Home Financial News Delta Lloyd’s initial public offering fully covered

Delta Lloyd’s initial public offering fully covered

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Investors have already placed enough orders to back Delta Lloyd’s 1.2 billion euro (1.1 billion pound) initial public offering (IPO) with about a week to spare, pointing to decent demand for Western Europe’s biggest flotation this year.

A spokeswoman for Delta Lloyd, the Dutch unit of Aviva, confirmed on Tuesday that bookbuilding for the offering was fully covered.

The deal is underwritten by Goldman Sachs, Morgan Stanley, Bank of America Merrill Lynch, J.P. Morgan and RBS.

People familiar with the matter told Reuters earlier on Tuesday Delta Lloyd’s offering, which began bookbuilding on October 19 and will close on November 2, had been covered since Friday.

For all of Europe, the largest deal this year is top Polish utility PGE’s impending $2.2 billion offering.

PGE, which also had its book covered within the first week of bookbuilding, will price its IPO late on Tuesday.

With two major deals closing, Europe’s IPO volume is set to jump to $4.8 billion, from $801 million, according to Thomson Reuters data, bringing Europe’s share in global IPO volume to 6.8 percent, from 1.8 percent.

Bankers are hoping Delta Lloyd and PGE will re-open the IPO market in Europe, which has been stuck in the doldrums — U.S. IPOs have raised $25 billion while Asia registered $38 billion worth of listings excluding Japan, according to Thomson Reuters data.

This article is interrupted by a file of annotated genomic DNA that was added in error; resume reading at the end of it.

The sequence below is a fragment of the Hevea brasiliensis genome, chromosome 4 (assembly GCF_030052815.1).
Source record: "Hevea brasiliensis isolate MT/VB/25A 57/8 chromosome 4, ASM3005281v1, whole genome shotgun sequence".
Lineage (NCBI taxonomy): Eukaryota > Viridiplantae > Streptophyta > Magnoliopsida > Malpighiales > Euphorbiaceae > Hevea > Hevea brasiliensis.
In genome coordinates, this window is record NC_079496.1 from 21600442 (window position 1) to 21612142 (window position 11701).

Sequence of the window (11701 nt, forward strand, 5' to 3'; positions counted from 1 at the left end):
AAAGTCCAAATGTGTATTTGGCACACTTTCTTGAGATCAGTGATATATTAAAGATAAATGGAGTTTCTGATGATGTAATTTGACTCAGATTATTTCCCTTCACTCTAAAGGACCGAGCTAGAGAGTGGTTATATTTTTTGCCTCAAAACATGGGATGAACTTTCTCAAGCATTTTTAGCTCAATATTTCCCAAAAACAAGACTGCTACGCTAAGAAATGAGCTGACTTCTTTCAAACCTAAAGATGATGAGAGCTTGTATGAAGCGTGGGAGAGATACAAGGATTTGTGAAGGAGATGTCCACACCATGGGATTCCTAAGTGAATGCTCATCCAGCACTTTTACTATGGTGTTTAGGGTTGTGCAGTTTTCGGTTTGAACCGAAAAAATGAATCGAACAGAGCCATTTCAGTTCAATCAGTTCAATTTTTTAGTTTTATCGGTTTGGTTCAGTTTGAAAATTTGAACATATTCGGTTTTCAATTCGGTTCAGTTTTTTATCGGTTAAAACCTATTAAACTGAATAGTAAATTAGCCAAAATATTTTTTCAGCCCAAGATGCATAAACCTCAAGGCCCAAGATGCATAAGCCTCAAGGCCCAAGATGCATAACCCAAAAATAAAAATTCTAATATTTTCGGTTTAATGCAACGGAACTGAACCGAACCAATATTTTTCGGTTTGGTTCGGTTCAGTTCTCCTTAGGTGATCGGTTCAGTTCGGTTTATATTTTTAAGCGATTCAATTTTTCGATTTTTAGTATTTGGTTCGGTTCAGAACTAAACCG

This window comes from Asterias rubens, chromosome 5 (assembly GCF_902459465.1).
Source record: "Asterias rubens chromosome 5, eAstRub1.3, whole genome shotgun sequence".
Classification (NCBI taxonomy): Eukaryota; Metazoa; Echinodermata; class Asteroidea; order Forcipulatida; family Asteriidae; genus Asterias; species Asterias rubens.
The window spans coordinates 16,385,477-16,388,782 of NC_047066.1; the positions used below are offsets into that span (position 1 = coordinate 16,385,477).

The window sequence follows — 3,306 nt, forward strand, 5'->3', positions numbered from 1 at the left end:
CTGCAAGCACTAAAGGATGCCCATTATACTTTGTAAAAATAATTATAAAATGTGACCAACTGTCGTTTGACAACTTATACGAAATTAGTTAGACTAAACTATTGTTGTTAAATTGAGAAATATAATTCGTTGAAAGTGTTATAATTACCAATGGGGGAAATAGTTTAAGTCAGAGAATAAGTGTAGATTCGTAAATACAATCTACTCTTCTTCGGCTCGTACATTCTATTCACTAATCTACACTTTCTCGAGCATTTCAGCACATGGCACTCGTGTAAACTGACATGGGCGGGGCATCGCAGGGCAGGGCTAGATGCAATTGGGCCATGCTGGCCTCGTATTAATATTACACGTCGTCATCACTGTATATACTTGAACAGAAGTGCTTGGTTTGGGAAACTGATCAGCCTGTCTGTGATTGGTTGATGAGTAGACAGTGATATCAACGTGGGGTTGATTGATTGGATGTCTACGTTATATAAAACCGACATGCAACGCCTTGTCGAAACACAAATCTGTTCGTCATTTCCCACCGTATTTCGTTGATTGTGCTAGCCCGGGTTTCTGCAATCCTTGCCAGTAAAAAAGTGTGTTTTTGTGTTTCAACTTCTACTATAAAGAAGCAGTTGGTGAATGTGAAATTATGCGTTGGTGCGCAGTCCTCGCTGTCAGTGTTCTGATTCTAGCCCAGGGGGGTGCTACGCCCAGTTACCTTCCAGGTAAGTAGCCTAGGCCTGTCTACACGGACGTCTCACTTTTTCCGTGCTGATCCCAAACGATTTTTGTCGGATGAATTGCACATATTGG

Europe has seen only 32 IPOs so far this year, including Delta LLoyd and PGE. But there are many deals in the queue.

Private equity-backed travel reservations giant Amadeus, for example, has hired Goldman Sachs, J.P. Morgan and Morgan Stanley for a potential 2 billion euro (1.8 billion pound) offering next year.

Unity Media, Germany’s No. 2 cable operator, is preparing to raise some 1 billion euros towards the end of this year.

Blackstone is also preparing to float Merlin Entertainments, the second biggest theme park operator after Disney, in early 2010, sources have said.

But not all of the IPO candidates will necessarily launch their deals.

“They are not like rights issues — buyers don’t have to buy and sellers don’t have to sell,” said one London-based banker.

An RBS poll of investors showed 15 percent expect the IPO market to re-open in the fourth quarter, while more than half predict it will kick into life in the first half of 2010.